PHOTO FINISH: Marlon Aguilar has his picture taken before taking the driver's license test at the South Hope Street DMV office.Fewer than 20 motorists in California, many members of the [Dukh-i-zhiznik] Molokan faith, have until recently been exempted from being photographed.  
PHOTOGRAPHER: Al Seib Los Angeles Times 

California is the latest battleground between motorists and the government over the issue of photographic identification. 

Until recently, at least 15 states — including Washington, Indiana and Nebraska — granted driver's licenses to motorists who refused to be photographed on religious grounds, according to the American Civil Liberties Union of Florida, which represented a Muslim woman who refused to sit before a camera without her full-face veil. But in June, a Florida judge ruled that the woman, Sultaana Freeman, could not obtain a driver's license unless she removed her veil for the photo. 

Stackler's case pits the state of California against the Second Commandment, which some Christian sects have interpreted as prohibiting any "graven image," such as a photo.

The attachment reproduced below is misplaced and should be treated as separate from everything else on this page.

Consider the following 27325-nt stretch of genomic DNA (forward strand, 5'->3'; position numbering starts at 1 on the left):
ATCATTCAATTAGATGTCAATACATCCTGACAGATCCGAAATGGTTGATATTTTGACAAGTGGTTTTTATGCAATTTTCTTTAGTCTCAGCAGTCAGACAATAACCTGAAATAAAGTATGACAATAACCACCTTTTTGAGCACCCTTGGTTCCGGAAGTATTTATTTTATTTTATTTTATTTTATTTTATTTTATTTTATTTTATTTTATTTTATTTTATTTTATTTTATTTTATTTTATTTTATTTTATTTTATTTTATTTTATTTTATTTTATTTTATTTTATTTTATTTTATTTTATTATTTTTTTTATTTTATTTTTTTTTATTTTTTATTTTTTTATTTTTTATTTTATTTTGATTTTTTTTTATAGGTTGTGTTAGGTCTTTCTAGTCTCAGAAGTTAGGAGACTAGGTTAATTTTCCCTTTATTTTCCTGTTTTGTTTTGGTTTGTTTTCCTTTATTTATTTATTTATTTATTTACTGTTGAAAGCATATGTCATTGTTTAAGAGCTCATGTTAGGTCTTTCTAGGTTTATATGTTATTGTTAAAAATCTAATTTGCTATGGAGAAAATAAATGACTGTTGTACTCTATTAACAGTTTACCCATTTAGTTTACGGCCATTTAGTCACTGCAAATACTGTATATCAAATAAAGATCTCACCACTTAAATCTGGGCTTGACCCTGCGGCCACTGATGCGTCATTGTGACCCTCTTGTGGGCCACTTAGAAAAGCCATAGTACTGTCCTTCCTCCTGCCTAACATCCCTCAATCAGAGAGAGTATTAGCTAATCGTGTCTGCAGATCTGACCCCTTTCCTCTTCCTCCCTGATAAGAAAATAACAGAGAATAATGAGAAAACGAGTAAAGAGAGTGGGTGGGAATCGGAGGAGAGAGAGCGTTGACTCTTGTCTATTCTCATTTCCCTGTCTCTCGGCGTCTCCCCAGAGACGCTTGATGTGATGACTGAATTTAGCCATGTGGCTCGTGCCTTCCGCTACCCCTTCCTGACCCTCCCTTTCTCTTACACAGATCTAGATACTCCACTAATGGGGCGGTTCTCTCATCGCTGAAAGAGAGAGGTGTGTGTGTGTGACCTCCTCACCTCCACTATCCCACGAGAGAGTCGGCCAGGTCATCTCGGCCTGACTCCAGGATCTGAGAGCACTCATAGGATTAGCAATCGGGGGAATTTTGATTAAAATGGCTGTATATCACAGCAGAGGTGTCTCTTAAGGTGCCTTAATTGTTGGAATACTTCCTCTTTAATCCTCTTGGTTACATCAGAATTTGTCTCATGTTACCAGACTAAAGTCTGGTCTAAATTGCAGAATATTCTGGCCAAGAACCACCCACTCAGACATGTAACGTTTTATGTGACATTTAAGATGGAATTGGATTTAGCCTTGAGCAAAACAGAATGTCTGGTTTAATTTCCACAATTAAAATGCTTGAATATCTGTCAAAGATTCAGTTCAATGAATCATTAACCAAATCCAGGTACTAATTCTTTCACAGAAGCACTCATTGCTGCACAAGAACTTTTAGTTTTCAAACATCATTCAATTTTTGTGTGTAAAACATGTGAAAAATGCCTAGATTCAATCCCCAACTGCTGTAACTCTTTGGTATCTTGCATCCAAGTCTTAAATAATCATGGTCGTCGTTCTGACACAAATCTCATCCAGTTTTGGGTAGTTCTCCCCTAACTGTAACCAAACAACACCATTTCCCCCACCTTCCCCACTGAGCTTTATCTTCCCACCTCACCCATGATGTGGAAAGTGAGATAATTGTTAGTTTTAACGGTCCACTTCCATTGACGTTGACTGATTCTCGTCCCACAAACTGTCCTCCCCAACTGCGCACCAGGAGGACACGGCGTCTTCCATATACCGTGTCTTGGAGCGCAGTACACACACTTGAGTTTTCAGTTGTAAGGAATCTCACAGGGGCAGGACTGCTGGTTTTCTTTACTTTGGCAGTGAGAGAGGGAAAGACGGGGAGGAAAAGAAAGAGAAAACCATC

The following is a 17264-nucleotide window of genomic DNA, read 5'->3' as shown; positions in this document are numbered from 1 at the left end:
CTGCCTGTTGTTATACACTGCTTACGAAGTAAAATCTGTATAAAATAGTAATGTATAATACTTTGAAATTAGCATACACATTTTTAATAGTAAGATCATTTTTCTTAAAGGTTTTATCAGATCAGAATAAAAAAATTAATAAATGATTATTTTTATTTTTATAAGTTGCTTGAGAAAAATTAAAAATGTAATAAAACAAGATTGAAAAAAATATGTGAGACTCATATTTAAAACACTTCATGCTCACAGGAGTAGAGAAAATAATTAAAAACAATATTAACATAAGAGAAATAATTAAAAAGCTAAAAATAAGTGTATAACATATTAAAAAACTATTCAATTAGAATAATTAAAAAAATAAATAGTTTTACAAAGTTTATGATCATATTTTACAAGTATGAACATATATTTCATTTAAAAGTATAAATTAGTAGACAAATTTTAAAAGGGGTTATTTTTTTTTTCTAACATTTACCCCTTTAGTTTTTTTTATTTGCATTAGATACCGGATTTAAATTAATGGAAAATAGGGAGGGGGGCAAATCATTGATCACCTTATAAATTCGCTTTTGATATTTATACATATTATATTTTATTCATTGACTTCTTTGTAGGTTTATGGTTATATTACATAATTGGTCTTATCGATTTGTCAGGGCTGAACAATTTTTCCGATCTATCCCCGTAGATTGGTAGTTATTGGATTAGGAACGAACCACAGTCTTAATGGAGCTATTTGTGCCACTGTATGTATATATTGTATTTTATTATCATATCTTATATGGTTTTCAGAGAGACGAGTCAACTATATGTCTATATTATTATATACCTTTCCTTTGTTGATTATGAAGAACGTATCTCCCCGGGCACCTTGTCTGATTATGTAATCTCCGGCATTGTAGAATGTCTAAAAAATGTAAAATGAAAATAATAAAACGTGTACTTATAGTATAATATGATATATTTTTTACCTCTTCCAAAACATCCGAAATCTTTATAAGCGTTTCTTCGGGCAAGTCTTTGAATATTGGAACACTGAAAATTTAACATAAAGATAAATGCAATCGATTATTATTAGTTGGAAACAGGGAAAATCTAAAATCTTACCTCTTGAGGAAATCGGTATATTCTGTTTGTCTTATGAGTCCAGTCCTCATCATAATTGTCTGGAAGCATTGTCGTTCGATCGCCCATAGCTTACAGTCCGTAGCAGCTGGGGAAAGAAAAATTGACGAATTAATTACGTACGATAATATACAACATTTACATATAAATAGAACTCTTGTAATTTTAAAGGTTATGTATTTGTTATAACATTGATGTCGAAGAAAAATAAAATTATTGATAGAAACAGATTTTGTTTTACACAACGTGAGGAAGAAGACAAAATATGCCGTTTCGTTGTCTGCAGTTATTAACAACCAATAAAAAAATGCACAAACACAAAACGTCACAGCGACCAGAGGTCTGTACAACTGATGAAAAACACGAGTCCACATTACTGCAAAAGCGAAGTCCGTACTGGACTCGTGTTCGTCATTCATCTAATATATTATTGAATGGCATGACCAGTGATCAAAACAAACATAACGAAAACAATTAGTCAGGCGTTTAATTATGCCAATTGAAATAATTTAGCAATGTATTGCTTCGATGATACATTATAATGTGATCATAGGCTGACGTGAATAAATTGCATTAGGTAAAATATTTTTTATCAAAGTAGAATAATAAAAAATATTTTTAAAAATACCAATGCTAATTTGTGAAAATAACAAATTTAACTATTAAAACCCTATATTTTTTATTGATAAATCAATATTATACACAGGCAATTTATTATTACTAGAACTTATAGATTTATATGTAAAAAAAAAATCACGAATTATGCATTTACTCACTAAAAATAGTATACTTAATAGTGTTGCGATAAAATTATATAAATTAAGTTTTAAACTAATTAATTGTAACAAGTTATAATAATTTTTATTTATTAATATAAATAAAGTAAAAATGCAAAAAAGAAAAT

"It presents an interesting issue ... involving a significant constitutionally protected right," said professor Jesse Choper, an expert on religious freedom at UC Berkeley's Boalt Hall School of Law. "A case like this has the potential of going all the way to the California Supreme Court." 

Since 1958, California law has mandated that a valid license bear a full-face picture of the driver, according to the DMV. But in the 1960s, after followers of the [Dukh-i-zhiznik] Molokan faith protested that sitting for a photo interfered with their observance of the Second Commandment, the DMV created an exemption for followers of the Christian sect. It was granted if an applicant could present certification signed by an elder in the [Dukh-i-zhiznik congregation] Molokan church, according to the agency's policy at the time. 

Stackler first tried to avoid DMV cameras in the late 1970s by arguing that the picture would violate his privacy rights. A judge threw out that petition. 

But Stackler returned to court a few years later, saying he was an elder in his own Molokan sect. 

In 1984, a Sacramento Superior Court judge found his religious beliefs to be sincere and ordered the agency to grant him a license without a photo. 

But this year, DMV officials balked. 

"It's a completely unsafe practice to issue driver's licenses ... without a photograph," said Gourley, the agency director, contending that photos deter fraud, allow law enforcement officers to act more quickly and reduce the risk of terrorist attacks. "It's about time the DMV took a stand on this."